Dry mouth occurs when you don't make enough saliva. This causes your mouth to feel dry and uncomfortable. Dry mouth that is ongoing may be a sign of illness, and can lead to problems with your mouth and teeth.
Saliva helps you break down and swallow foods and protects teeth from decay. A lack of saliva may cause a sticky, dry feeling in your mouth and throat. The saliva may become thick or stringy. Other symptoms may include:
- Cracked lips
- Dry, rough, or raw tongue
- Loss of taste
- Sore throat
- Burning or tingling sensation in the mouth
- Feeling thirsty
- Difficulty speaking
- Difficulty chewing and swallowing
Too little saliva in your mouth allows acid-producing bacteria to increase. This can lead to:
- Bad breath
- Increase in dental cavities and gum disease
- Increased risk of yeast infection (thrush)
- Mouth sores or infections
Dry mouth occurs when salivary glands do not produce enough saliva to keep your mouth wet or they stop making it altogether.
Common causes of dry mouth include:
- Many medicines, both prescription and over-the-counter, such as antihistamines, decongestants, and medicines for conditions including high blood pressure, anxiety, depression, pain, heart disease, asthma or other respiratory conditions, and epilepsy
- Radiation therapy to the head and neck that can damage the salivary glands
- Chemotherapy that can affect the production of saliva
- Injury to the nerves involved in the production of saliva
- Health problems such as Sjögren syndrome, diabetes, HIV/AIDS, Parkinson disease, cystic fibrosis, or Alzheimer disease
- Removal of salivary glands due to an infection or tumor
- Tobacco use
- Drinking alcohol
- Street drug use, such as smoking marijuana or using methamphetamine (meth)
You can also get dry mouth if you feel stressed or anxious or become dehydrated.
Dry mouth is common in older adults. But aging itself does not cause dry mouth. Older adults tend to have more health conditions and take more medicines, which increases the risk of dry mouth.
Try these tips to soothe dry mouth symptoms:
- Drink plenty of water or fluids to stay hydrated.
- Suck on ice chips, frozen grapes, or sugar-free frozen fruit pops to help keep your mouth moist.
- Chew sugar-free gum or hard candy to stimulate saliva flow.
- Try to breathe through your nose and not your mouth.
- Use a humidifier at night when sleeping.
- Try over-the-counter artificial saliva or mouth sprays or moisturizers.
- Use oral rinses made for dry mouth to help moisten your mouth and maintain oral hygiene.
Making these changes in your diet may help:
- Eat soft, easy-to-chew food.
- Include cool and bland foods. Avoid hot, spicy and acidic foods.
- Eat foods with a high liquid content, such as those with gravy, broth, or a sauce.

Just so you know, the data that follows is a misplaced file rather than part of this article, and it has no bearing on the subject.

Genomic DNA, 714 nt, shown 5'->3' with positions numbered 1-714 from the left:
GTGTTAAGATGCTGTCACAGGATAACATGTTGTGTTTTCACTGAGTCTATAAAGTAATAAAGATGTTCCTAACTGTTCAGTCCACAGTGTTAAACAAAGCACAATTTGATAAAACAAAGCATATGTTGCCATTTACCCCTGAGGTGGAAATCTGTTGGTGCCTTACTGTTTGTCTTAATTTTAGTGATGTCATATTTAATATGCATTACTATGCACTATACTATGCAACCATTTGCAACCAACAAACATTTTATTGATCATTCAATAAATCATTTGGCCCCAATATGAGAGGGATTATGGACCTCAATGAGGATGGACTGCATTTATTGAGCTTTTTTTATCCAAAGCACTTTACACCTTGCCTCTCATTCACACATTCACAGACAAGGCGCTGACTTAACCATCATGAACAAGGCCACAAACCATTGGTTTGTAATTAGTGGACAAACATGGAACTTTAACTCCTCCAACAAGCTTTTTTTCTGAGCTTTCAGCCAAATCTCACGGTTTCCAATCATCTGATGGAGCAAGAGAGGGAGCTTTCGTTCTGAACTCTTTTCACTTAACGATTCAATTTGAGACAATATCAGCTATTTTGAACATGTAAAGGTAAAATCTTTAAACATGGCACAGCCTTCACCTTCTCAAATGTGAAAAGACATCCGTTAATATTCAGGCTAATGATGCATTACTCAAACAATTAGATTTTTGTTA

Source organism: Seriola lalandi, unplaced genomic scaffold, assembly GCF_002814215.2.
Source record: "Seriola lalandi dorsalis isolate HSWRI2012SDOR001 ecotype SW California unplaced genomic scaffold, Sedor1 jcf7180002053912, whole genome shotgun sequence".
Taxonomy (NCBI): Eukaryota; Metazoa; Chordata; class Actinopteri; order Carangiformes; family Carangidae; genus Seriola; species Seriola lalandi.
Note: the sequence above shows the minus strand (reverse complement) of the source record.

- Drink liquids with your meals.
- Dunk your bread or other hard or crunchy food in a liquid before swallowing.
- Cut your food into small pieces to make it easier to chew.
- Eat small meals and eat more often.
Certain things can make dry mouth worse, so it's best to avoid:
- Sugary drinks
- Caffeine from coffee, tea, and soft drinks
- Alcohol and alcohol-based mouth washes
- Acidic foods such as orange or grapefruit juice
- Dry, rough foods that may irritate your tongue or mouth
- Tobacco and tobacco products
To take care of your oral health:
- Floss at least once per day. It is best to floss before brushing.
- Use a fluoride toothpaste and brush your teeth with a soft-bristled toothbrush. This helps prevent damage to tooth enamel and gums.
- Brush after every meal.
- Schedule regular checkups with your dentist. Talk with your dentist about how often to have checkups.
When to Contact a Medical Professional
Contact your health care provider if:
- You have dry mouth that does not go away
- You have trouble swallowing
- You have a burning sensation in your mouth
- You have white patches in your mouth
What to Expect at Your Office Visit
Proper treatment involves finding out the cause of dry mouth.
Your provider will:
- Review your medical history
- Examine your symptoms
- Take a look at the medicines you are taking
Your provider may order:
- Blood tests
- Imaging scans of your salivary gland
- Salivary flow collection test to measure saliva production in your mouth
- Other tests as needed to diagnose the cause
If your medicine is the cause, your provider may change the type or medicine or the dose. Your provider may also prescribe:
- Medicines that promote the secretion of saliva
- Saliva substitutes that replace natural saliva in your mouth
Xerostomia; Dry mouth syndrome; Cotton mouth syndrome; Cotton mouth; Hyposalivation; Oral dryness
Elluru RG. Physiology of the salivary glands. In: Flint PW, Francis HW, Haughey BH, et al, eds. Cummings Otolaryngology: Head & Neck Surgery. 7th ed. Philadelphia, PA: Elsevier; 2021:chap 81.
National Institute of Dental and Craniofacial Research website. Dry mouth. www.nidcr.nih.gov/health-info/dry-mouth/more-info. Updated July 2018. Accessed August 24, 2021.
Pham KL, Mirowski GW. Oral diseases and oral manifestations of gastrointestinal and liver diseases. In: Feldman M, Friedman LS, Brandt LJ, eds. Sleisenger & Fordtran's Gastrointestinal and Liver Disease. 11th ed. Philadelphia, PA: Elsevier; 2021:chap 24.
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Review Date 5/3/2021
Updated by: Linda J. Vorvick, MD, Clinical Associate Professor, Department of Family Medicine, UW Medicine, School of Medicine, University of Washington, Seattle, WA. Also reviewed by David Zieve, MD, MHA, Medical Director, Brenda Conaway, Editorial Director, and the A.D.A.M. Editorial team.